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Xavier v. St. Louis: Preview

Xavier has a huge week coming up, going to Georgia next Tuesday in the last non-conference matchup of the year before heading to Duquesne over the weekend to try to knock off the A-10 leaders. Before those two big matchups though, they take on the Billikens of St. Louis. At Cintas against one of the lesser teams in the league, the outcome of this game should be a foregone conclusion for X. Of course, one would have said that about the Charlotte game too, and I think we all recall how that turned out.

Despite that little hiccup in North Carolina, Xavier ranks 26th on's InsideRPI, thanks to their strength of schedule ranking of 24th. St. Louis has played a similarly difficult schedule (27th), but ranks 158th in the RPI. Of their eleven games against the RPI Top 100, St. Louis has tallied a single win. The Billikens are 3-5 in conference, with their wins coming over St. Joseph's, Fordham, and UMass. They also played Temple tough on the road before falling by four, but Duquesne pounded them by 22.

While St. Louis is a fairly deep team - 37% of their minutes come off the bench - they are also almost painfully young. They average less than a year of experience between them, and five of their seven players who get at least 16 minutes are freshmen. The Billikens are also 226th in the nation in effective height; they only have three players on their roster taller than Xavier guard Jay Canty, and none of those three are particularly good at basketball.

Offense in particular is not a strong suit for St. Louis. They are worse than 200th in the nation in 3P% (.332) and 2P% (.470) and worse than 250th in getting to the line, converting from the line (.653), and avoiding blocked shots (more than 10% of their two-point attempts are rejected). They cap this off by being 320th in the nation at getting to the offensive glass, pulling down a board on only 26.7% of their own missed shots. They are right about national average in turnover percentage though, so there's that.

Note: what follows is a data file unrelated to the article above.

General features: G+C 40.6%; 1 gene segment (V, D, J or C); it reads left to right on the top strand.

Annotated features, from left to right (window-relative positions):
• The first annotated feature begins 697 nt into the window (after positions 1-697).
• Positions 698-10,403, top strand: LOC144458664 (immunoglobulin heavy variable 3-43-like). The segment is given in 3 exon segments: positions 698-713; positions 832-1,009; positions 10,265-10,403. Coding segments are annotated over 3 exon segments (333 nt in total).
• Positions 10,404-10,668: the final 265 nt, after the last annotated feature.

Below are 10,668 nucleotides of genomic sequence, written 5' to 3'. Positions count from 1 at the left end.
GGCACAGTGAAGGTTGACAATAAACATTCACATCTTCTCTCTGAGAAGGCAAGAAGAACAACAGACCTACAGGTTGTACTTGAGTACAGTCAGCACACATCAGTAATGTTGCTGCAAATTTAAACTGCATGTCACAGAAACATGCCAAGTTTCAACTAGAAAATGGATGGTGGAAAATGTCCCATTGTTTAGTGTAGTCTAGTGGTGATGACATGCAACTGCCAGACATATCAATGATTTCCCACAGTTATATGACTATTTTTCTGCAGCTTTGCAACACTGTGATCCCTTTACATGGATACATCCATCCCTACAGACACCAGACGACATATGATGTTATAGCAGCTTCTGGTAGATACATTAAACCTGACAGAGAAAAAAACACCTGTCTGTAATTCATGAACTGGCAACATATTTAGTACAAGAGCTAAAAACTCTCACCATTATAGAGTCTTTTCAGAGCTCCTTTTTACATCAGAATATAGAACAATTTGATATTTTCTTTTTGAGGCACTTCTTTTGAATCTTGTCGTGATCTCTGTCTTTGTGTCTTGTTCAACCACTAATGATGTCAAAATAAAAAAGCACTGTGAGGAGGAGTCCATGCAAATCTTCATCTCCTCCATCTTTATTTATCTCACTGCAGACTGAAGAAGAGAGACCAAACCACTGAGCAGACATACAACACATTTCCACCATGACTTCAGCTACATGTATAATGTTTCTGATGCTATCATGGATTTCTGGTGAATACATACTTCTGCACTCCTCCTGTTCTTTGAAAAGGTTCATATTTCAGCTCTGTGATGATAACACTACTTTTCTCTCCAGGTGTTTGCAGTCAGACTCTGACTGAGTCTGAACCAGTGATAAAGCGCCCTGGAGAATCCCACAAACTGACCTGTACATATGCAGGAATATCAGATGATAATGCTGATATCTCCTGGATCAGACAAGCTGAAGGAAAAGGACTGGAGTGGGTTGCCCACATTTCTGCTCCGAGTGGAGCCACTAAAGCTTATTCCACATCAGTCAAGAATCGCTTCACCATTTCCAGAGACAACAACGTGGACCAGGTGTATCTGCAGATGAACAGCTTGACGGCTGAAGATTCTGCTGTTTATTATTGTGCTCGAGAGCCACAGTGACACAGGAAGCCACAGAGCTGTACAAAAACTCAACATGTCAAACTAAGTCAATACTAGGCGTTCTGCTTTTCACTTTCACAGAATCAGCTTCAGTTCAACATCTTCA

The Billikens leading scorer and assist man is junior guard Kyle Cassity, who gets 9.8 PPG and 3.2 APG on .469/.690/.386 shooting. Our more nuanced readers may have picked up on the fact that St. Louis' leading scorer doesn't average 10 PPG and made the logical leap to the assumption that the Billikens lack a double-digit scorer. That is correct, and is serves to illustrate how much they have struggled on the offensive end this season. Freshman guard Mike McCall  is second on the team in scoring (9.3) and assists (2.7) per game on a very respectable .434/.889/.406 shooting line. St. Louis' leading rebounder is 6'5" forward Dwayne Evans, who pulls down 5.1 per game to go with his 7.0 points.

It should be noted that this is not how St. Louis wanted to enter the season. The Billikens suspended their top two returning scorers - Willie Reed and Kwamain Mitchell - after some sexual assault allegations over the summer. Both players are currently back at the school, and Mitchell even practices and warms up with the team now. Neither player is going to play this year though, and St. Louis is suffering for it.

Defensively, the Billikens more or less hold their own. Their 3P%, 2P%, and offensive rebounds surrendered, as well as their turnovers and steals forced rates, are almost bang on national average. The most telling statistics are shooting and scoring distribution. Opponents take 19.6% of their FGA from behind the arc and get 16% of their points from there, both dead last in the country, but the Billikens surrender the third highest percentage of points scored from inside the arc. Teams are clearly attacking the undersized Billikens in the paint and having a serious amount of success doing it.

Keys to the game:
-Attack the undersized Billikens in the paint: McLean and Big Kenny combine to average 23.4 points and 15.7 boards per game against normal-sized teams; there's no reason they can't dominate this game. Kenny in particular should be looking to put that 3 point, 5 rebound disaster at Charlotte in the rear-view.

-Bury the game: Please, for once, can the Muskies get ahead of an inferior opponent and put them away? Charlotte showed what can happen when X lets a demonstrably worse team hang around. Hopefully that served as a wake-up call.

-The third guard: If the third guard can't make three-pointers and isn't able or inclined to get to the rim, opponents are free to double off of him onto the post and/or clog driving lanes for Tu and Lyons. Xavier either needs Dante to step up and figure it out or Jay Canty to get up to speed ASAP. A .314/.806/.279 shooting line from a starter effectively puts a team playing four on five at the offensive end.

Toughness factor:
-It's a 1. Coming off an alarming loss, coming back home, playing an inferior conference opponent who doesn't match up well with their strengths, Xavier needs to make a statement that the Charlotte game was a fluke, not a blueprint for beating the Muskies.